Enzyme engineering consists in altering the enzyme’s amino-acid sequence through DNA mutations to produce molecular variants.
Directed evolution is either conducted at the level of the purified enzyme, or at the level of the whole microbe producing it.

This process can generate new biochemical pathways or enhance the catalytic activity of the enzyme, or alter its substrate specificity.

Enzyme engineering is used in many industries such as the food industry or the environmental industry, and for various applications such as :

  • Producing new food ingredients
  • Improving enzyme production by microorganisms (amylases, lipases, proteases…)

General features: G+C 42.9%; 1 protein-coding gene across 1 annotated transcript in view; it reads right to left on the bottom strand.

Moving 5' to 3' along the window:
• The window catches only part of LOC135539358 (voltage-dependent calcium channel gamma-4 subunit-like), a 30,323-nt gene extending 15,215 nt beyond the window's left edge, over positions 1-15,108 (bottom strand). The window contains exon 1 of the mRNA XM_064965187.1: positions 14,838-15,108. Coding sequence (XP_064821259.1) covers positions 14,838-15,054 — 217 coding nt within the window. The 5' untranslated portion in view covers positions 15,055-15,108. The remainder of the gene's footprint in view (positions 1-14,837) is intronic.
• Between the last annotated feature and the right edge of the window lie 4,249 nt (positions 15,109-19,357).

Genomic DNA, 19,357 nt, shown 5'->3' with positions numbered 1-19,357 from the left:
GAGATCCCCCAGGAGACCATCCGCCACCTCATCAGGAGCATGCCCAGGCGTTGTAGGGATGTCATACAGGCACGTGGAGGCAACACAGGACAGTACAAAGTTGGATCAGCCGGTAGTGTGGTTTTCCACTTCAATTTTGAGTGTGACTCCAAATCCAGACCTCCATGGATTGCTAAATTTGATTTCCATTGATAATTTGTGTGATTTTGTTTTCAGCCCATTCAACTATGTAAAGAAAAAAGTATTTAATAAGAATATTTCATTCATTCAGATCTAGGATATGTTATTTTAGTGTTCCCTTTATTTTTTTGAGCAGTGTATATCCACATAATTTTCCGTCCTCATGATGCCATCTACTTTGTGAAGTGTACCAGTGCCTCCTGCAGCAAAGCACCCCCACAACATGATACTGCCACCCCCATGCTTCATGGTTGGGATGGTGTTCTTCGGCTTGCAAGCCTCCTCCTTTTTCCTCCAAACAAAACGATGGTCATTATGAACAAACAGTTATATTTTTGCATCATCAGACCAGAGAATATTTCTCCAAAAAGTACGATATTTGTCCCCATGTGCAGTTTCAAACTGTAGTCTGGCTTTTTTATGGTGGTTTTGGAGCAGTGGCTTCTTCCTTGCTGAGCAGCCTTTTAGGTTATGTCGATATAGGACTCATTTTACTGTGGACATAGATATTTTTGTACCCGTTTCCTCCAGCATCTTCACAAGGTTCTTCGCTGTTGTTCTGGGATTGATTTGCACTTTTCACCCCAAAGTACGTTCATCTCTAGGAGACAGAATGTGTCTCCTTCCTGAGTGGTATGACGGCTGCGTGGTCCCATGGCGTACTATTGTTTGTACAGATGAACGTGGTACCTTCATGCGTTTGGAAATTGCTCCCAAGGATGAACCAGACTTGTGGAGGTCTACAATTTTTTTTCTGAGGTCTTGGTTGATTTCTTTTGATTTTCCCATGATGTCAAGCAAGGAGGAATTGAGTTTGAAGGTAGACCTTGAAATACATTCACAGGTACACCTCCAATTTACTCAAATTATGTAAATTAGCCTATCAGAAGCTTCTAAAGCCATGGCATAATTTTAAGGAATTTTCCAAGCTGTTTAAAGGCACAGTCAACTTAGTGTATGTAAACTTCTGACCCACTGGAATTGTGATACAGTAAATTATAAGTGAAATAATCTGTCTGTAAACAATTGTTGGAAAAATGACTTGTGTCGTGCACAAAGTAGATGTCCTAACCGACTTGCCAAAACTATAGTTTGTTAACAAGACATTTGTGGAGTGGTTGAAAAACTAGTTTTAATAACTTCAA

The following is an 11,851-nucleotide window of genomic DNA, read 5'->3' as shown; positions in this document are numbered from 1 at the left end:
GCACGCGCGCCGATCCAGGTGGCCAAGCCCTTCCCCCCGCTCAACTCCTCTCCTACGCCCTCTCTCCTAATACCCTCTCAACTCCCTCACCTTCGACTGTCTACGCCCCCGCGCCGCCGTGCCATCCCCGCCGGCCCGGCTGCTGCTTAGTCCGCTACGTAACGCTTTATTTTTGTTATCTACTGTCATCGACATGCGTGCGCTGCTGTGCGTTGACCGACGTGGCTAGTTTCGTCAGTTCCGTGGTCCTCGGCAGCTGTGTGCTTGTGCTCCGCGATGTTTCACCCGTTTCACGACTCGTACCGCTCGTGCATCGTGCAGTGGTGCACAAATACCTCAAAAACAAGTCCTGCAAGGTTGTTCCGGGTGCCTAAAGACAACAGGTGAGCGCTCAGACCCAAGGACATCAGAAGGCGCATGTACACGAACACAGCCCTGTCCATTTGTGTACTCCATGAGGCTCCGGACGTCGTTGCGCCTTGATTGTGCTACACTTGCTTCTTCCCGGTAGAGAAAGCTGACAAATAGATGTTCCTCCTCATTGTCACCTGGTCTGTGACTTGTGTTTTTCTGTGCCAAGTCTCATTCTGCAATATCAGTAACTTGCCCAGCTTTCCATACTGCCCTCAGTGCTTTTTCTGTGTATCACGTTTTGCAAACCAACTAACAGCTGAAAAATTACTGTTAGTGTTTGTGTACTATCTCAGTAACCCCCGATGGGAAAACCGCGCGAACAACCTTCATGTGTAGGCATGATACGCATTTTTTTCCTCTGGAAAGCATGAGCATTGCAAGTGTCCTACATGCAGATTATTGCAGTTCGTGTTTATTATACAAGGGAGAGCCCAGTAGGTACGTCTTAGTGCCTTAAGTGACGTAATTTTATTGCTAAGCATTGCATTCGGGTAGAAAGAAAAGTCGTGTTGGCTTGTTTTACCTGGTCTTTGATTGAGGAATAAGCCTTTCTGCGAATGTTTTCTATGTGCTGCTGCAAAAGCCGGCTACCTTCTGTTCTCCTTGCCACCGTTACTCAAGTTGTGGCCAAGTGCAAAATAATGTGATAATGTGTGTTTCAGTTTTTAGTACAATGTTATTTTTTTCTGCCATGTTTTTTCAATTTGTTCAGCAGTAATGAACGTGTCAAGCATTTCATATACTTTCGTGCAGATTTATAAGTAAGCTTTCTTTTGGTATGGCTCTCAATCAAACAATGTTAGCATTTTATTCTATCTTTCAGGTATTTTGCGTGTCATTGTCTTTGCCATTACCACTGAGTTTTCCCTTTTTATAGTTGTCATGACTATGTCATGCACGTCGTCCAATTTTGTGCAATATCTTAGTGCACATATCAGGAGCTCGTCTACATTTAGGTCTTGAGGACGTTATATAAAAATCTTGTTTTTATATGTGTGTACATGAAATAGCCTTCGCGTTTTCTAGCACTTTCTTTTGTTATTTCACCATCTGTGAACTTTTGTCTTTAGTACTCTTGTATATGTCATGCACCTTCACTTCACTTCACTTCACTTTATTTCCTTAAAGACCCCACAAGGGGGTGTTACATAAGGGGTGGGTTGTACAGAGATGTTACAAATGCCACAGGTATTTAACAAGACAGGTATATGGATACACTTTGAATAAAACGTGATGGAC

• Finding new enzymes for depollution processes
  • Using enzymes as nanodevices in nanobiotechnologies
  • Producing enzymes for industrial biotransformation.

Directed Evolution of enzymes through high-throughput screening of bacterial mutant libraries (Nobel Prize in Chemistry 2018) involves long and costly screening protocols that are currently carried out on robotic platforms sorting a maximum of 10,000 bacteria per day. Smart ID probes are a game changer for producers of high-performance strains and industrial enzymes. By applying SmartID probes to cytometric analysis of mutant libraries, one can potentially sort up to 10,000,000 bacteria per day, while faithfully labeling cells exhibiting the desired mutant activity. This process is a true manifestation of the slogan: You get what you’re screening for !